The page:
@Batchu – Microsoft purchased Hotmail in 1998. Hotmail ran on a mixture of Solaris and FreeBSD systems until late 2001 reported it had finally been moved to Windows NT. That was around 3 years. I don’t think it was until 2005 when Hotmail that rewritten from scratch using Microsoft technologies.

    Hotmail was a standalone system for the most part. Microsoft plans to integrate Powerset’s NL search into their Live search in at least some aspect by the end of the year. For that to be feasible Powerset will continue running on their Unix platform for the foreseeable future.

  • Jim

    Microsoft has used Linux in the past on both current and legacy projects, and I doubt they are going to re-develop Powerset (at least right off the bat) just to conform to their standards.

    @rob – Microsoft can keep Powerset on its current platform while maintaining a high level of integration via low level API’s.

    On a dreamier note: maybe, just maybe (we can all hope) that this will trigger a Visual Ruby. :D

  • Rob Olson

    @Jim How would a “Visual Ruby” be different from their current efforts with IronRuby?

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  • Jesse Ezell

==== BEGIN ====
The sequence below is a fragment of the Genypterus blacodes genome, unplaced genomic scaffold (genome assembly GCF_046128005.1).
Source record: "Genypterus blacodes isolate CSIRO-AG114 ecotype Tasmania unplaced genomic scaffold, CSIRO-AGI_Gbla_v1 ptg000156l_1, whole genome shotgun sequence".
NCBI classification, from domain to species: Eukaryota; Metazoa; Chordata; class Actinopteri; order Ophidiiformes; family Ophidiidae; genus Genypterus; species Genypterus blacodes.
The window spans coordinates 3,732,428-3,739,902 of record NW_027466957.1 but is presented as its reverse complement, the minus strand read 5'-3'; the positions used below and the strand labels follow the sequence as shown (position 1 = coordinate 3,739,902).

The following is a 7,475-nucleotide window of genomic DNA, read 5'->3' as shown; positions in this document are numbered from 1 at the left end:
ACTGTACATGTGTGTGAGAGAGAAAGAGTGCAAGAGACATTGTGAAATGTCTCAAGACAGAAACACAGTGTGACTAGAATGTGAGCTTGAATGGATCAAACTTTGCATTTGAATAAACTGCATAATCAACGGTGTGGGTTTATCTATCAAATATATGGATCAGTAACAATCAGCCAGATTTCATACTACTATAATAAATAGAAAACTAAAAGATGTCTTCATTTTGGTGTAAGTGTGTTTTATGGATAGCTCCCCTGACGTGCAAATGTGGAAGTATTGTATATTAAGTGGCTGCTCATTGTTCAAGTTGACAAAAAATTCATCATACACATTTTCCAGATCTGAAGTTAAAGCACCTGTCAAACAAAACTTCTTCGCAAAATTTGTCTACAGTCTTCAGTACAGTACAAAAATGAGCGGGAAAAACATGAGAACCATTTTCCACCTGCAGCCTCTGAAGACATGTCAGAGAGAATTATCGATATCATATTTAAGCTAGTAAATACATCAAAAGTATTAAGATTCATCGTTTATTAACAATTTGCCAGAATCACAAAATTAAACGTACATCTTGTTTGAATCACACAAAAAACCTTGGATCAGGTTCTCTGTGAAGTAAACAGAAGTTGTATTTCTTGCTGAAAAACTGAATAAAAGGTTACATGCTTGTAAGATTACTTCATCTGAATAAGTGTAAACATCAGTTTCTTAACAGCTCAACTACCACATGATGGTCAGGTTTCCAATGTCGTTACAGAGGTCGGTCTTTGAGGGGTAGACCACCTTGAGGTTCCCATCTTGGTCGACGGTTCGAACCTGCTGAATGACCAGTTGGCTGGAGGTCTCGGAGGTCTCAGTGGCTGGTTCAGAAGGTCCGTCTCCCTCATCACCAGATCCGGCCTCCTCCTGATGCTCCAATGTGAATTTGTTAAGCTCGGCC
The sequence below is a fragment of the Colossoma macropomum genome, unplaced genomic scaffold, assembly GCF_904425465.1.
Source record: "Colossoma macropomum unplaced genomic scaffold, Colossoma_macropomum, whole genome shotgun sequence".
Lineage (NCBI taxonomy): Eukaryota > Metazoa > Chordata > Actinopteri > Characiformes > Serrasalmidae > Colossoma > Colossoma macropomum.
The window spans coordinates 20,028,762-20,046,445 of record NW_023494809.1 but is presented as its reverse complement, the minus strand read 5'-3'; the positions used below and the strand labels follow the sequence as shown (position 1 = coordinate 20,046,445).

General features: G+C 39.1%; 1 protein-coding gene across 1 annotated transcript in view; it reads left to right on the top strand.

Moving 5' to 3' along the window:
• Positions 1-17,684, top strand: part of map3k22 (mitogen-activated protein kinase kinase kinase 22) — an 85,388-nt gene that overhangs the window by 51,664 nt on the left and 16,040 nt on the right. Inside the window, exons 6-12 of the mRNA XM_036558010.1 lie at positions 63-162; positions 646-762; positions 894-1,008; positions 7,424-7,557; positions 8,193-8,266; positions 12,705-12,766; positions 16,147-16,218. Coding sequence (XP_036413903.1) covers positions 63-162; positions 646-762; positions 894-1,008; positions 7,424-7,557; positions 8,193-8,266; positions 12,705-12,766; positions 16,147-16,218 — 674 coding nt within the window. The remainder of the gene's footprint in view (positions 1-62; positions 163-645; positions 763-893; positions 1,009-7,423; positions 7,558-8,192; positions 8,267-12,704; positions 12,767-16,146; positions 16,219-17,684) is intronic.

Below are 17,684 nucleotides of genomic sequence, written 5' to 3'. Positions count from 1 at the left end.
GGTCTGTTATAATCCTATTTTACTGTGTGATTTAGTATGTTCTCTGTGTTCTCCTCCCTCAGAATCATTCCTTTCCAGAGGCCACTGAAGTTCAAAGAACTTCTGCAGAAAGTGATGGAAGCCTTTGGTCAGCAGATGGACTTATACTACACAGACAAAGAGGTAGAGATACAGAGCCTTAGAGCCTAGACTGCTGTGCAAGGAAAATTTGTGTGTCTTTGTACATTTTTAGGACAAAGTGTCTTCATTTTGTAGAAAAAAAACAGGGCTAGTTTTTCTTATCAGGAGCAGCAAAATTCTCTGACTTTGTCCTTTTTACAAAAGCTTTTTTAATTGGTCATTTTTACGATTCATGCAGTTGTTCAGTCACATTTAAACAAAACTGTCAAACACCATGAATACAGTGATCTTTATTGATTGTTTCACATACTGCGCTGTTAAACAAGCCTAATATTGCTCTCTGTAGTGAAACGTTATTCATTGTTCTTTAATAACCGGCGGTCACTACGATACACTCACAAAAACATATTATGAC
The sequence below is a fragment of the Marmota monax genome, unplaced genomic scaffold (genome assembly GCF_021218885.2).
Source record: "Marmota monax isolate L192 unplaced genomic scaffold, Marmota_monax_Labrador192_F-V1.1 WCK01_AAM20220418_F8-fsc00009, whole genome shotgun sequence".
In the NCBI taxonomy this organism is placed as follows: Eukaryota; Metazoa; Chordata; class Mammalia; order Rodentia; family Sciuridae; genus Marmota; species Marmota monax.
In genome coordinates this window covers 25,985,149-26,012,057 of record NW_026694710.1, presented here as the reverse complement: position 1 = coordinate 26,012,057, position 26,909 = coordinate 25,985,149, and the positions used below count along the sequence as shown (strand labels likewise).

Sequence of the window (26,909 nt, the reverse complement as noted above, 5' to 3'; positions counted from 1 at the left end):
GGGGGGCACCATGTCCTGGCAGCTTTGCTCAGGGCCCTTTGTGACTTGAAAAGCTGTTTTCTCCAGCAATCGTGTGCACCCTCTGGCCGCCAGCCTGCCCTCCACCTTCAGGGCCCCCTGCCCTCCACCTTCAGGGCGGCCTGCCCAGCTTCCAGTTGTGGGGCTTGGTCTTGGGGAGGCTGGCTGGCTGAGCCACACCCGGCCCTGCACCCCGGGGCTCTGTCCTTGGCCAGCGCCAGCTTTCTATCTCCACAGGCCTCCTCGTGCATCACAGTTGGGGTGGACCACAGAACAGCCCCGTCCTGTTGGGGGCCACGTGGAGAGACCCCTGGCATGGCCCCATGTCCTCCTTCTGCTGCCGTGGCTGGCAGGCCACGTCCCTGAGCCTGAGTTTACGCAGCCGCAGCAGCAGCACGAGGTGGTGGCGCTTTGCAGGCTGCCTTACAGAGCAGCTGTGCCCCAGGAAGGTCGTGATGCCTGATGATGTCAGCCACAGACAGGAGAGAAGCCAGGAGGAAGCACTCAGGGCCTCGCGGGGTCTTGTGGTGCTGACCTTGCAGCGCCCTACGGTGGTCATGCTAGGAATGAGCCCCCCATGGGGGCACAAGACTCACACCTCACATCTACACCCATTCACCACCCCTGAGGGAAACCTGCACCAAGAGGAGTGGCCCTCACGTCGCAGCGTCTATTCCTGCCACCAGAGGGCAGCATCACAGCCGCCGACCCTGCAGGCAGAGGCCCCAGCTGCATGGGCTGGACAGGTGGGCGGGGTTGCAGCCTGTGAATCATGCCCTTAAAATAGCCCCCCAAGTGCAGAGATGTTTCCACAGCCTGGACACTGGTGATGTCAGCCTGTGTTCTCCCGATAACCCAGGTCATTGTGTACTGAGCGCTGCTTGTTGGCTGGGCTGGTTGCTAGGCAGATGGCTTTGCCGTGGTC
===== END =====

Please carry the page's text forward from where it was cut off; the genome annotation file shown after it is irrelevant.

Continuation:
Keep in mind that Microsoft doesn’t have to rewrite a single bit to use PowerSet functionality. The Ruby on Rails part doesn’t mean jack, since Microsoft will be rewriting the UI to match the rest of the properties anyway. That’s an easy task. The complex code lives behind the UI and they don’t have to rewrite that any time soon. All they have to do is pop in a webservice or two on those unix servers and they can access everything PowerSet has to offer quite easily from Windows servers.

    Memcached is just distributed caching tech, wouldn’t be a big deal to run a bunch of unix servers to handle caching regardless of the platform, since the communication with the cache happens with simple network calls. There are plenty of memcached .NET client implementations that can talk to unix memcached servers.

    As for rewriting, IronRuby would be sufficient. Already, it is significantly faster than the latest release of Ruby for many things and they haven’t really don’t a lot of perf tuning. Most likely, just diverting resources to work on IronRuby perf / stability would be a much faster solution than trying to rewrite anything. Microsoft loves using beta technology on their servers (large amounts of traffic were running on Windows 2008 under Virtual Server while it was still beta), so it’s silly to think they wouldn’t try something like this. In fact, porting any of the code from Ruby would just be retarted, since it would provide no real value.

  • GirlPhobia

    I completely agree that Powerset must be assimilated before Microsoft will consider it to be theirs. That probably means throwing away whatever tangible stuff they’ve built and redoing it all in C#, ASP.NET, Silverlight, etc. However, Microsoft is pretty experienced at pissing away money to convert open source web sites to proprietary ones over several years. Remember that when they bought Hotmail it was all running on BSD Unix servers. So who knows, maybe we’ll see Powerset on some time in 2012.